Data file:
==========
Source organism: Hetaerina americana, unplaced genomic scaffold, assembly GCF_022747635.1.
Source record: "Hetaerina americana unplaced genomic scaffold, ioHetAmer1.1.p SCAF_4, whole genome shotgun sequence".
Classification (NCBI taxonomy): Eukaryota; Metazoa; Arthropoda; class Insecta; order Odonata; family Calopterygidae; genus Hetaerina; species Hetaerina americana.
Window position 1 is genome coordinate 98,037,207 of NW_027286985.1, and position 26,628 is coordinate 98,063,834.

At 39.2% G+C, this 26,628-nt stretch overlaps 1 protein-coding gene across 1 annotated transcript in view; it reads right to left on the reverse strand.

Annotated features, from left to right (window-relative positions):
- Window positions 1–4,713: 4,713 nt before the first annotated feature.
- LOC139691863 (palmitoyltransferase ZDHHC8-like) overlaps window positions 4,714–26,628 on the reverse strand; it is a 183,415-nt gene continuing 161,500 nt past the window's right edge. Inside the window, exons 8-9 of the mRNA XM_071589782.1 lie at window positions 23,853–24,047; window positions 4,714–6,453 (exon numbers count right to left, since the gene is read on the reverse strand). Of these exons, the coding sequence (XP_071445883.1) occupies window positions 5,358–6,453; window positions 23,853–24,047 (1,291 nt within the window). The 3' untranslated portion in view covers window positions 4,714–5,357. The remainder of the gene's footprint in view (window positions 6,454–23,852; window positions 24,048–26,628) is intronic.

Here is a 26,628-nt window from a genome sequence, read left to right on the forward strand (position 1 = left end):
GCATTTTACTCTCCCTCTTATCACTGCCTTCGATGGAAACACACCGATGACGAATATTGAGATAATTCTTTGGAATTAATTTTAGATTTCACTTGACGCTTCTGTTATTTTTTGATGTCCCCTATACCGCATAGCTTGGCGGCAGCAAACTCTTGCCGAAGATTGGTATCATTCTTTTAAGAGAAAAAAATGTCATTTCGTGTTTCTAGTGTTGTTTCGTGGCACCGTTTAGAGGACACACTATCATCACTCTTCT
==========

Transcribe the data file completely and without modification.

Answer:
Source organism: Hetaerina americana, unplaced genomic scaffold, assembly GCF_022747635.1.
Source record: "Hetaerina americana unplaced genomic scaffold, ioHetAmer1.1.p SCAF_4, whole genome shotgun sequence".
Classification (NCBI taxonomy): Eukaryota; Metazoa; Arthropoda; class Insecta; order Odonata; family Calopterygidae; genus Hetaerina; species Hetaerina americana.
Window position 1 is genome coordinate 98,037,207 of NW_027286985.1, and position 26,628 is coordinate 98,063,834.

At 39.2% G+C, this 26,628-nt stretch overlaps 1 protein-coding gene across 1 annotated transcript in view; it reads right to left on the reverse strand.

Annotated features, from left to right (window-relative positions):
- Window positions 1–4,713: 4,713 nt before the first annotated feature.
- LOC139691863 (palmitoyltransferase ZDHHC8-like) overlaps window positions 4,714–26,628 on the reverse strand; it is a 183,415-nt gene continuing 161,500 nt past the window's right edge. Inside the window, exons 8-9 of the mRNA XM_071589782.1 lie at window positions 23,853–24,047; window positions 4,714–6,453 (exon numbers count right to left, since the gene is read on the reverse strand). Of these exons, the coding sequence (XP_071445883.1) occupies window positions 5,358–6,453; window positions 23,853–24,047 (1,291 nt within the window). The 3' untranslated portion in view covers window positions 4,714–5,357. The remainder of the gene's footprint in view (window positions 6,454–23,852; window positions 24,048–26,628) is intronic.

Here is a 26,628-nt window from a genome sequence, read left to right on the forward strand (position 1 = left end):
GCATTTTACTCTCCCTCTTATCACTGCCTTCGATGGAAACACACCGATGACGAATATTGAGATAATTCTTTGGAATTAATTTTAGATTTCACTTGACGCTTCTGTTATTTTTTGATGTCCCCTATACCGCATAGCTTGGCGGCAGCAAACTCTTGCCGAAGATTGGTATCATTCTTTTAAGAGAAAAAAATGTCATTTCGTGTTTCTAGTGTTGTTTCGTGGCACCGTTTAGAGGACACACTATCATCACTCTTCT